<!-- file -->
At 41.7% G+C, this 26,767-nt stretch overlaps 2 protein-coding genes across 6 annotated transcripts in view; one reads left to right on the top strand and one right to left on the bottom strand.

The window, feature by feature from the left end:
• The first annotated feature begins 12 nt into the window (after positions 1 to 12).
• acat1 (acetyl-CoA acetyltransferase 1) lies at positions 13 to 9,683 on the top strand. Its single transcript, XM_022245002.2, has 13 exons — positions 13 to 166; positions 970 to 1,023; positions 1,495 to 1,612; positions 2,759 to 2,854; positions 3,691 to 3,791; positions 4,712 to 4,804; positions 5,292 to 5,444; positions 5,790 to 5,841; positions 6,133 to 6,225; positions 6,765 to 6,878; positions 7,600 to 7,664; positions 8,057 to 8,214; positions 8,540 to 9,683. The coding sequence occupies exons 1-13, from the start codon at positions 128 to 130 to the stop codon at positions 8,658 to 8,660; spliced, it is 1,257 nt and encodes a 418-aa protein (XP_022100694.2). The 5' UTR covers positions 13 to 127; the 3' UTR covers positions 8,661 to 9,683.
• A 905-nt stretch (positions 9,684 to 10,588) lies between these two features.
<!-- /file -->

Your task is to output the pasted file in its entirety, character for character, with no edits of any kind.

At 41.7% G+C, this 26,767-nt stretch overlaps 2 protein-coding genes across 6 annotated transcripts in view; one reads left to right on the top strand and one right to left on the bottom strand.

The window, feature by feature from the left end:
• The first annotated feature begins 12 nt into the window (after positions 1 to 12).
• acat1 (acetyl-CoA acetyltransferase 1) lies at positions 13 to 9,683 on the top strand. Its single transcript, XM_022245002.2, has 13 exons — positions 13 to 166; positions 970 to 1,023; positions 1,495 to 1,612; positions 2,759 to 2,854; positions 3,691 to 3,791; positions 4,712 to 4,804; positions 5,292 to 5,444; positions 5,790 to 5,841; positions 6,133 to 6,225; positions 6,765 to 6,878; positions 7,600 to 7,664; positions 8,057 to 8,214; positions 8,540 to 9,683. The coding sequence occupies exons 1-13, from the start codon at positions 128 to 130 to the stop codon at positions 8,658 to 8,660; spliced, it is 1,257 nt and encodes a 418-aa protein (XP_022100694.2). The 5' UTR covers positions 13 to 127; the 3' UTR covers positions 8,661 to 9,683.
• A 905-nt stretch (positions 9,684 to 10,588) lies between these two features.